What can I expect?
Counselling and psychotherapy offers you protected time, set aside especially to look at the questions and issues that have brought you and the concerns that matter to you. As a counsellor I rarely offer advice and will not direct you as to what you should do in your life. Instead I work to help you to clarify your experiences and situation and the different options open to you. What is explored in our meetings will be decided by you; you remain 'in the driving seat' as it were.
Therapy may involve talking about life events (current or from the recent or distant past) and how they may have shaped or be affecting the person you are now. It can include exploring your emotions, relationships, and patterns of thinking and behaving. It can involve becoming clearer about the external factors in your life which are affecting you. It may include exploring things on the edge of your awareness, which are not yet fully clear to you and which may make themselves felt in subtle ways, such as in your dreams, or unexplained physical ailments. I would aim to listen to you supportively, fully, and actively; to respond to you in order to help you explore all that you chose to share; together identifying the way forward - either to find responses to or resolution of the difficulties or to discover ways of accommodating them that are satisfactory for you.
Grant me the serenity to accept the things I cannot change,
Courage to change the things I can,
And wisdom to know the difference.
Reinhold Niebuhr (1892–1971)
Therapy can help you to understand yourself and your situation more clearly, perhaps from new and surprising perspectives. It can help you develop your own strengths and inner resources. Talking about things may take time, and will not necessarily be concluded quickly. You may find that one, two, or a few sessions are enough for you or you may prefer to continue over a considerably longer period of time. You can of course choose to stop counselling at any point; you do not have to give a reason. However it can be a very helpful and rewarding part of the therapeutic process to anticipate and plan the ending together; to talk about it, and to reflect together on the work that has been done. In my work, through dialogue with you, I would continually attempt to tailor my approach to what fits for you most helpfully at any given time.
Therapy is one form of help amongst others and is certainly not a panacea for life's ills. In the first meeting you have the opportunity to discuss whether it is right and fitting for you at this point in your life. Emma Cameron, a colleague in England, identifies Twelve Things You Need To Know about your initial meeting. Counselling does not and cannot provide 'ready-made' or 'magic' answers to our problems and whilst supportive, is an unfolding process which can involve very difficult and challenging experiences. Counselling rarely offers progress in a straightforwardly linear way, and it is not uncommon for the process to involve sometimes feeling worse before feeling better. Part of my role is to support you through these unfamiliar processes.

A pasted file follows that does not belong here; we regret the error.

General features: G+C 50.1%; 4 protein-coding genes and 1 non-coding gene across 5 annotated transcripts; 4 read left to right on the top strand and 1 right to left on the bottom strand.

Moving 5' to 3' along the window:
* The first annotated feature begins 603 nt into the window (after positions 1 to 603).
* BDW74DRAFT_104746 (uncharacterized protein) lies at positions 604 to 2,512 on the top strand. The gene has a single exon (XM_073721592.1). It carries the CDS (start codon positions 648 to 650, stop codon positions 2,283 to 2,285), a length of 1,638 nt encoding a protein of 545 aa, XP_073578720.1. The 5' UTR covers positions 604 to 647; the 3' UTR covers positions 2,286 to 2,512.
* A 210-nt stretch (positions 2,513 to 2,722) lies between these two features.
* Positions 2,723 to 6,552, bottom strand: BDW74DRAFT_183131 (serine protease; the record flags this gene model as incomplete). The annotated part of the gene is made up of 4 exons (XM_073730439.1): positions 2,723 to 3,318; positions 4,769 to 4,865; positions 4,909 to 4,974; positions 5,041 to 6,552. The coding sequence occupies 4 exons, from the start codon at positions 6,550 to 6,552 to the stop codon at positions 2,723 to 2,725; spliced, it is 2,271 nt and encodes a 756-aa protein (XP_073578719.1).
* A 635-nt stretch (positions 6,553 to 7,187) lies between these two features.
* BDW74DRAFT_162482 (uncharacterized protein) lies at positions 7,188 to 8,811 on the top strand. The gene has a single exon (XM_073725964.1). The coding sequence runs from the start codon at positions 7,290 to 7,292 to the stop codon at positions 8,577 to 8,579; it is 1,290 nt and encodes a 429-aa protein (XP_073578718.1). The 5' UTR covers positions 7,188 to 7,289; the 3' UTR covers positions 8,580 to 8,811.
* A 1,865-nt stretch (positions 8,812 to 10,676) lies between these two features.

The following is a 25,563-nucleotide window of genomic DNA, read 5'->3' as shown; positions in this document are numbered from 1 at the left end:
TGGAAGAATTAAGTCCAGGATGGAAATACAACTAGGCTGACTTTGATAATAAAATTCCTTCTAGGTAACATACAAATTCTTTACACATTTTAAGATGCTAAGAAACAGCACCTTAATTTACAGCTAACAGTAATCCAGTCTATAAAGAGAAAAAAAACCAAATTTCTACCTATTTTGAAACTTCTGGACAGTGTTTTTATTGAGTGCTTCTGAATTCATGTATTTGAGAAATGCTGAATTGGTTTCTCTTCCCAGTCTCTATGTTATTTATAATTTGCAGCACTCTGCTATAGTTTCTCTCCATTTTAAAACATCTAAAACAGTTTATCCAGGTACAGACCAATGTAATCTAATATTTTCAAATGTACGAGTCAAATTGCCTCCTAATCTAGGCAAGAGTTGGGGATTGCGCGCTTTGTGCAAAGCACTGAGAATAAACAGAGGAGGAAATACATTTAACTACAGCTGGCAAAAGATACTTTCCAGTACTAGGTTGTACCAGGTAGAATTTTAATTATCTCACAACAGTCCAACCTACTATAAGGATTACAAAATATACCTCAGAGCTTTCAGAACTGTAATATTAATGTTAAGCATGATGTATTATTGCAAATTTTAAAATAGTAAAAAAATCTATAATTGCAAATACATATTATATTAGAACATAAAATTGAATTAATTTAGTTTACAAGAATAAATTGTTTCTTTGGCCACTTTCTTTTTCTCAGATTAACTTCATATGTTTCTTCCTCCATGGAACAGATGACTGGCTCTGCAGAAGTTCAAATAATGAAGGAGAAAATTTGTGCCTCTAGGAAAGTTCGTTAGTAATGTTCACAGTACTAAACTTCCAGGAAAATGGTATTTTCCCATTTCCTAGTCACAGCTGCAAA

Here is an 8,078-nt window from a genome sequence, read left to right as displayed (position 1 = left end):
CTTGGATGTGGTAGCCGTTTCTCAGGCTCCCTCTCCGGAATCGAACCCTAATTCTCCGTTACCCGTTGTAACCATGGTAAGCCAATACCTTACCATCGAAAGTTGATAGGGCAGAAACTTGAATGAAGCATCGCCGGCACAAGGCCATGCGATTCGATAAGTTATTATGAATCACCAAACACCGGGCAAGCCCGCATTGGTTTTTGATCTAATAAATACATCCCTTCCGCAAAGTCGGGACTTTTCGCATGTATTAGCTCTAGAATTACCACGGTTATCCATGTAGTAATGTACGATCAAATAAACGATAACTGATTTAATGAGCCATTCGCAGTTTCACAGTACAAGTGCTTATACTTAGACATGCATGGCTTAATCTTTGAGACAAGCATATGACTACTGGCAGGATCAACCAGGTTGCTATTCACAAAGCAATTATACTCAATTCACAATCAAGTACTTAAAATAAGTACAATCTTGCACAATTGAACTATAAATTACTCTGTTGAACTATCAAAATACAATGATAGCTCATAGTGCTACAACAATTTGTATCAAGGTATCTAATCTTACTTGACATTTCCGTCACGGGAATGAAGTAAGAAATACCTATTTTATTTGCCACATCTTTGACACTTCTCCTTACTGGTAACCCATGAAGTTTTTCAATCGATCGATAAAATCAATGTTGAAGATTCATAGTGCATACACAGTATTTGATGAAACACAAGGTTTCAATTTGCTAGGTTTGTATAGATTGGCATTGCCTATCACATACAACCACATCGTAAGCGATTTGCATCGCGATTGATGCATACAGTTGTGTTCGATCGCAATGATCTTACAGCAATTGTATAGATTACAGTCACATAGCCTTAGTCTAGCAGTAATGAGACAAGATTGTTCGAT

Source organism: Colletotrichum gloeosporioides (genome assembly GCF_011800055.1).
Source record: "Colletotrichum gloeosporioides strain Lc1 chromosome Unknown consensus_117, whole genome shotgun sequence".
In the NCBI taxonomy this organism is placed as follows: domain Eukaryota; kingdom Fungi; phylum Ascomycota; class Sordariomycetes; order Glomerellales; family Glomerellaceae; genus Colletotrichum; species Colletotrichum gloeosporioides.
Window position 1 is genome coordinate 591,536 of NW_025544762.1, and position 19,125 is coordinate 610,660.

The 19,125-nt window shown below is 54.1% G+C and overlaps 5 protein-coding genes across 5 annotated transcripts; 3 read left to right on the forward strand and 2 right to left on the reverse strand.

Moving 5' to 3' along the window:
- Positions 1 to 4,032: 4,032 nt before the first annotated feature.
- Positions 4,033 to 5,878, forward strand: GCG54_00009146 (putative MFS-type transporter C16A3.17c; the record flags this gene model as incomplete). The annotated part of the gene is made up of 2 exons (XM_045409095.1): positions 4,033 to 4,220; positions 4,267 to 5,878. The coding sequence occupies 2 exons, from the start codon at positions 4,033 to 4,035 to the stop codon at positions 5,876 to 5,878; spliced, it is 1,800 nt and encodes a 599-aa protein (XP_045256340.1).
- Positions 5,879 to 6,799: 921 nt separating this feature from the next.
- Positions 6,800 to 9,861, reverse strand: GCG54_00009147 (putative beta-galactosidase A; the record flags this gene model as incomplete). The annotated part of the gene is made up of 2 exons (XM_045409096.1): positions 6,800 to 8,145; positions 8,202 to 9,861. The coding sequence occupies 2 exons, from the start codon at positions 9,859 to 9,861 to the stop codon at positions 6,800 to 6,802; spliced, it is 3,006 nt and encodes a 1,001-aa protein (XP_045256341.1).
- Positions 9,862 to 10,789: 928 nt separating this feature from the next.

For more information about Counselling and Psychotherapy generally you may find the following links helpful:
It's Good to Talk is a very accessible and user-friendly website hosted by
The British Association for Counselling and Psychotherapy. It provides a range of information sheets and offers clear advice about what to look for and questions to ask when seeking a therapist and beginning therapy.
COSCA - Counselling in Scotland is the organisation for Counselling and Psychotherapy specifically in and for Scotland. COSCA has produced a short introductory film about counselling called Person to Person which you can view here.
'We think we listen, but very rarely do we listen with real understanding, true empathy. Yet listening, of this very special kind, is one of the most potent forces for change that I know'.
'A number of incidents helped me to experience the fact that it is the client who knows what hurts, what directions to go, what problems are crucial, what experiences have been deeply buried. It began to occur to me that unless I had a need to demonstrate my own cleverness and learning, I would be better to rely upon the client for the direction of movement in the process'.